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Communities of Practice

3Cs is built around the concept of Community of Practice
Knowledge cannot be separated from the communities that create it, use it, and transform it. In all types of knowledge work, even where technology is very helpful, people require conversation, experimentation, and shared experiences with other people who do what they do. Especially as people move beyond routine processes into more complex challenges they rely heavily on their community of practice as their primary knowledge resource.

What is a community of practice? John Seely Brown, VP and Chief Scientist at Parc Xerox describes such communities as "peers in the execution of real work. What holds them together is a common sense of purpose and a real need to know what each other knows." What sets these apart from teams, however, is that communities are defined by knowledge rather than task. Further, a community life cycle is determined by the value it creates for its members, not by project deadlines.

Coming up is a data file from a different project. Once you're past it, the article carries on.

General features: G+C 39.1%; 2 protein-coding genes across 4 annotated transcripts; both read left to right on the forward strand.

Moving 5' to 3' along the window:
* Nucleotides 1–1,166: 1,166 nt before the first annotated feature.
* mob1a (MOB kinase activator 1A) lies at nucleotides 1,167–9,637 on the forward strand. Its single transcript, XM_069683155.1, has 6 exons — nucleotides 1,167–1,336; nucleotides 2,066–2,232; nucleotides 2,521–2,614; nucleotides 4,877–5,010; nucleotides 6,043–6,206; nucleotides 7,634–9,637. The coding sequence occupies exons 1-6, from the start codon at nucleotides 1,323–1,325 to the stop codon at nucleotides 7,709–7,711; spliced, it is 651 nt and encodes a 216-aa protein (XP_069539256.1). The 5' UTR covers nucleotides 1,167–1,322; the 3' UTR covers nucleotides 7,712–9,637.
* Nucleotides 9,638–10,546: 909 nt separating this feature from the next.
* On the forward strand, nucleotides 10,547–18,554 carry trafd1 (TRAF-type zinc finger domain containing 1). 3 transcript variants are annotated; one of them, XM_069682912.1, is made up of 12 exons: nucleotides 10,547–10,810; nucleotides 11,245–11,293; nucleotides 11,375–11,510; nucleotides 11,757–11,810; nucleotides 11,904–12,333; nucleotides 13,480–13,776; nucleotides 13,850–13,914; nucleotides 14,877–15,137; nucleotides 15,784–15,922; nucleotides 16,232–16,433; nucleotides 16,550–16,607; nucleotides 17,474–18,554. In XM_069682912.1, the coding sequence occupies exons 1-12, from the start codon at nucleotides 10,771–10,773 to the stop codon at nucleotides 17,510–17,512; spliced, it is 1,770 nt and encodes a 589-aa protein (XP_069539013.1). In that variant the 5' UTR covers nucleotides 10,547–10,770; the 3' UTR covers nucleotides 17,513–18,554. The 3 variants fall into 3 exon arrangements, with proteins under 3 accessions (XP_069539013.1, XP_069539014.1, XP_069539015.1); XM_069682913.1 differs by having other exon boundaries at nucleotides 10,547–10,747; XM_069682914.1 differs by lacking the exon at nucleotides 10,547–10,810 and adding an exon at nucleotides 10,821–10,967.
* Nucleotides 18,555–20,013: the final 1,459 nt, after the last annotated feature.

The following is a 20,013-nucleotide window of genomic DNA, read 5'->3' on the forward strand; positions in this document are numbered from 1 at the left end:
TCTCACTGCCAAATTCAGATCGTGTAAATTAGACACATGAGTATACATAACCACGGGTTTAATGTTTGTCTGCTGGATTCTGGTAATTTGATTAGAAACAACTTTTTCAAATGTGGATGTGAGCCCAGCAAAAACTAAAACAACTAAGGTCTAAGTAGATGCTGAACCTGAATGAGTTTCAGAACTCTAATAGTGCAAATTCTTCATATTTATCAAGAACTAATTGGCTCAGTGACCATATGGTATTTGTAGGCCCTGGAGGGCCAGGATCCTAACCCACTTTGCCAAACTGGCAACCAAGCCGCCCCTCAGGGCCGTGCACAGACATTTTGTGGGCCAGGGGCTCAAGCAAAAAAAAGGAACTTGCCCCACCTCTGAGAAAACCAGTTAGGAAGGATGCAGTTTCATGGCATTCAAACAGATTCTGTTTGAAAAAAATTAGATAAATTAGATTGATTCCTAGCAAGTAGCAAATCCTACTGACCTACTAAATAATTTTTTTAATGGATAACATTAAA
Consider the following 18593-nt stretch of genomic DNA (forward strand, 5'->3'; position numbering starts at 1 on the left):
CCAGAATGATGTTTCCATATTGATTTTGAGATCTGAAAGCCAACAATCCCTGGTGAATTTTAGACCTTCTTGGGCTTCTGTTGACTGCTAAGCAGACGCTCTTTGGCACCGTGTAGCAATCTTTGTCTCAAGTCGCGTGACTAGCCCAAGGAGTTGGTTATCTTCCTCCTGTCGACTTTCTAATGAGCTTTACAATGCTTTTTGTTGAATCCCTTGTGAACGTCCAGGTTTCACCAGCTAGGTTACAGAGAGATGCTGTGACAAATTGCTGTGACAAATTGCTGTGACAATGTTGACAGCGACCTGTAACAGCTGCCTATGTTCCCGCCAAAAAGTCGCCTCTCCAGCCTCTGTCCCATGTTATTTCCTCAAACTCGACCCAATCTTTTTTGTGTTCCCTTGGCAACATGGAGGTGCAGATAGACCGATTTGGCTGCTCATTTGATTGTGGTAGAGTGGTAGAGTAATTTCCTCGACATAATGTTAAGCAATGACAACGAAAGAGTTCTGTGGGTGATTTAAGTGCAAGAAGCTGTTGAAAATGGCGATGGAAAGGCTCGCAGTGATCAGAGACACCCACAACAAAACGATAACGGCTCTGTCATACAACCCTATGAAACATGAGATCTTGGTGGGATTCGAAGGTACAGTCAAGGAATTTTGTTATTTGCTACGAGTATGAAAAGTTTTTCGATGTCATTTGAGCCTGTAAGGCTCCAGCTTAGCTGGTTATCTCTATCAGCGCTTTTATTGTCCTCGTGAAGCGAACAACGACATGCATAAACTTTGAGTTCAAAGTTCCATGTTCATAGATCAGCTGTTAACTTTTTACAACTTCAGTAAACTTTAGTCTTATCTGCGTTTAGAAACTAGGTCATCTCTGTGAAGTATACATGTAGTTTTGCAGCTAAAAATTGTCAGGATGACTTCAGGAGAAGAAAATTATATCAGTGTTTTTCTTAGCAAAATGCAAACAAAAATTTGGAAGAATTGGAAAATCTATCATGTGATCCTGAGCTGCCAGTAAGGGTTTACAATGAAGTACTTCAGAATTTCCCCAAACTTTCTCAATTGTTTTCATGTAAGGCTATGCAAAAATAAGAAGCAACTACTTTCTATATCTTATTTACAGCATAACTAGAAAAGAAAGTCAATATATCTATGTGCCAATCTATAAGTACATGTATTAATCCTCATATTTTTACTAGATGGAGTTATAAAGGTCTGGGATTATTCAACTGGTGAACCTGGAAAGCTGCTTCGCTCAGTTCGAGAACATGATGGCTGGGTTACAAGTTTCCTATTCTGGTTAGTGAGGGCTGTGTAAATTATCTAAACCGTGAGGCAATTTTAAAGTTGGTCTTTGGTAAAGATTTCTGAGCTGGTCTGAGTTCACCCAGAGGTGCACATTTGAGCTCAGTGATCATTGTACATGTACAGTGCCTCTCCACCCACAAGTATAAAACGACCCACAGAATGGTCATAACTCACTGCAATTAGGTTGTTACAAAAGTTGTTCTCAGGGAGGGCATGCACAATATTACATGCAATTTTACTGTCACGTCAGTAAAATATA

There are important distinctions between work groups, teams, communities of practice, and knowledge networks. Etienne Wenger www.ewenger.com, a global leader in community of practice development describes three important dimensions of communities of practice:
  • Domain. People organise around domain of knowledge that gives members a sense of joint enterprise and brings them together. Members identify with the domain of knowledge and a joint undertaking that emerges from shared understanding of their situation.
  • Community. People function as a community through relationships of mutual engagement that bind members together into a social entity. They interact regularly and engage in joint activities that build relationship and trust.
  • Practice. It builds capability in its practice by developing a shared repertoire and resources such as tools, documents, routines, vocabulary, symbols, artifacts, etc, that embody the accumulated knowledge of the community. This shared repertoire serves as a foundation for future learning.
Since the beginning of history, human beings have formed communities that accumulate collective learning into social practicescommunities of practice. Tribes are an early example. More recent instances include the guilds of the Middle Ages that took on the stewardship of a trade, and scientific communities that collectively define what counts as valid knowledge in a specific area of investigation. Less obvious cases could be your local magician club, nurses in a ward, a street gang or a group of software engineers meeting regularly in the cafeteria to share tips. Such communities do not take knowledge in their specialty to be an object; it is a living part of their practice even when they document it. Knowing is an act of participation.